Welcome to our new blog series, Voices of Summer. In this series, we’ll present stories and insights from summer learning practitioners and the communities they serve. We all know high-quality summer and afterschool programs can change the trajectory of a young person’s life. Years of research has shown us that participation in high-quality summer learning programs can improve children’s reading and math skills, engagement in school, motivation, and relationships with adults and peers.
Our guest bloggers provide real-life solutions for program staff, and ideas to bring families and communities into the larger summer learning conversation, while enhancing engagement with stakeholders. If you operate a program or have a summer learning experience you would like to share, we invite you to submit a post to us at firstname.lastname@example.org.
Use Voices of Summer in the subject line of your email. Entries must be 1000 words or less. Please note, because of the number of entries we may receive, NSLA cannot guarantee your submission will be published in any given month. Also, by submitting a guest post, you agree it may be edited for length.
For many nonprofits, the ability to come together in-person – to hold hands, to hug, to connect is mission-critical. Inherently, nonprofits are in the business of human connectedness. Yet, since March, we have been challenged to create meaningful connections online. I am proud of the work Community Tampa Bay has done to pivot its in-person programming to an online world and cultivate meaningful human connection.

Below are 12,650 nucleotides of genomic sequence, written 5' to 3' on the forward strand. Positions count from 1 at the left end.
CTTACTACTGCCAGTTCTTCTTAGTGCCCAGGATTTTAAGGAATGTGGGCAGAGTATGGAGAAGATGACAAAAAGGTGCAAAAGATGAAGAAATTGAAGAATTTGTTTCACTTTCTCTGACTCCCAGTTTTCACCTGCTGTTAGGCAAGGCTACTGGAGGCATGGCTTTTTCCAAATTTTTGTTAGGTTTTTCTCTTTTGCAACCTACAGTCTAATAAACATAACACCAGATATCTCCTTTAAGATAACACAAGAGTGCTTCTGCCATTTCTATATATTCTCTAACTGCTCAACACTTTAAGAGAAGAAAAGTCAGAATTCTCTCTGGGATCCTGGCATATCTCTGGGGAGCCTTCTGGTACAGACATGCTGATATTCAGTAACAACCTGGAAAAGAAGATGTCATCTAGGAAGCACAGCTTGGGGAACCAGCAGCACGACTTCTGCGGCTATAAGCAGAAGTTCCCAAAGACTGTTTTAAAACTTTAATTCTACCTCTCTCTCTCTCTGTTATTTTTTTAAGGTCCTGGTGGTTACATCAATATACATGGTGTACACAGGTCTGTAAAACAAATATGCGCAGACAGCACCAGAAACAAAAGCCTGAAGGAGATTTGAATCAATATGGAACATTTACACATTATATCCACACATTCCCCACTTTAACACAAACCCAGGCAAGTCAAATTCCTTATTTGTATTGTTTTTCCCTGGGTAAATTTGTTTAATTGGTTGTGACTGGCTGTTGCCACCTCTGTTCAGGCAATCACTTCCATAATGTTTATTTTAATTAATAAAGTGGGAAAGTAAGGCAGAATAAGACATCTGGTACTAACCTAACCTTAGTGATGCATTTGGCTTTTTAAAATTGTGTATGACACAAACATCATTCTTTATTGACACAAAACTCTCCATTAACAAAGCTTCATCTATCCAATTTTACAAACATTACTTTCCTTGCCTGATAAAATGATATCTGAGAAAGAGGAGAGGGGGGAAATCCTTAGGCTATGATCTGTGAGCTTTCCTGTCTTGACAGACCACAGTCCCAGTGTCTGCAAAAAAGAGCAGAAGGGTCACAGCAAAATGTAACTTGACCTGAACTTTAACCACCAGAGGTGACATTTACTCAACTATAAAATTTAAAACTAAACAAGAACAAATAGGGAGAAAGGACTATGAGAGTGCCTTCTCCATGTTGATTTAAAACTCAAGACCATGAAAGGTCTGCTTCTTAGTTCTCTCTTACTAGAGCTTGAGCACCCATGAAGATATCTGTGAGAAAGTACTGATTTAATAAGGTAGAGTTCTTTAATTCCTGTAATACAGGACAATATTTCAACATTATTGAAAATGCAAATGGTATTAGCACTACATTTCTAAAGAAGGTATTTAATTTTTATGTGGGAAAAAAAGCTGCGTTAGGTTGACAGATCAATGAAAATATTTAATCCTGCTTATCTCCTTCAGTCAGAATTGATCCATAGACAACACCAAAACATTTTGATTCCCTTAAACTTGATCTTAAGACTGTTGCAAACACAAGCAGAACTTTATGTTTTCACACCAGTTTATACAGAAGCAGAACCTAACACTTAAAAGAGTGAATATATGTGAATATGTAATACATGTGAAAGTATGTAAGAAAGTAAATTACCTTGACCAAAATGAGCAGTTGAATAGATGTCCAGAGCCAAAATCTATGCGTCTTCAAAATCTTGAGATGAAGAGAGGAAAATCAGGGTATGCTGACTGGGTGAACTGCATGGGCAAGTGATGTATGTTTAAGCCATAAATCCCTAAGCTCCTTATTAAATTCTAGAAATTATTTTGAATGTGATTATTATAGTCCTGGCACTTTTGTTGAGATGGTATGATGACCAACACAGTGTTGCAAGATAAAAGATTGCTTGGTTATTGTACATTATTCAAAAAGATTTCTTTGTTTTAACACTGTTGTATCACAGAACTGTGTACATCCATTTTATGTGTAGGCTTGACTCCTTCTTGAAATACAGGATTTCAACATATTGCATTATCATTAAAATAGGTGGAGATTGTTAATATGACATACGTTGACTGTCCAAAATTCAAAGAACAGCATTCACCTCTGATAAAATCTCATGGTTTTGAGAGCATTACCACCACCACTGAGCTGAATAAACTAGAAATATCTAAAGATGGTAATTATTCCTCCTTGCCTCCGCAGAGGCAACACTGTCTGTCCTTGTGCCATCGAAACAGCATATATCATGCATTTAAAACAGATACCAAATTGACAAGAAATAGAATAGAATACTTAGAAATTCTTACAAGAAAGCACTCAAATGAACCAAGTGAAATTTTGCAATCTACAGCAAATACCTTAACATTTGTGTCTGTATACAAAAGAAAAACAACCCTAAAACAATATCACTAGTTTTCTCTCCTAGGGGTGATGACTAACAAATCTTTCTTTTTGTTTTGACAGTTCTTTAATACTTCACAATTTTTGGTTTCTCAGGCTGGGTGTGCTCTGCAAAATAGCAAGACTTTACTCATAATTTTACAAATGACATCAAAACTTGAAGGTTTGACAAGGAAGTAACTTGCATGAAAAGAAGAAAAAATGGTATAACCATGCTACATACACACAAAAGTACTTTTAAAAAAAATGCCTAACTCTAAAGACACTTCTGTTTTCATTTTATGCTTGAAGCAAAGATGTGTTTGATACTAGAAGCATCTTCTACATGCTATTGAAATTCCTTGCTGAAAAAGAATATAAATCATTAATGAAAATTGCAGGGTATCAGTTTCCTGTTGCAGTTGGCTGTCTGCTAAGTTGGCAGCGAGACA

We’ve been running our flagship summer day camp, Camp EDMO®, and year-round after school programs in Northern California since 2004. When COVID-19 forced the closures of California schools in March of 2020, our EDMO team took on the design challenge of a lifetime. It was a whirlwind to remodel and restructure all of our programs to keep our organization going. With a dedicated volunteer staff, The EDMO Method, and a little faith in humanity, we made it happen.
Since schools and childcare centers closed in March, afterschool and summer programs across the country have found creative ways to continue to serve students, families, and their communities. From virtual programming to caring for children of essential workers to providing and delivering meals to families in need, I have watched as programs have stepped up in these uncertain times to provide for children and families who are facing unprecedented challenges in all aspects of life.
Is there anything better than making lists? I love crossing things off the to-do list, reminding myself of what’s coming my way and always, always anticipating the magic of summer. Because of Aim High, summer is my full-time job. I’m Alec Lee, executive director and co-founder of the Bay Area’s largest summer learning program for low-income middle school students. Below are a few reminders for me and my team about the power of summer learning, as we prepare for “Summer Number 35!”—because we all know that time of year will be here before we know it!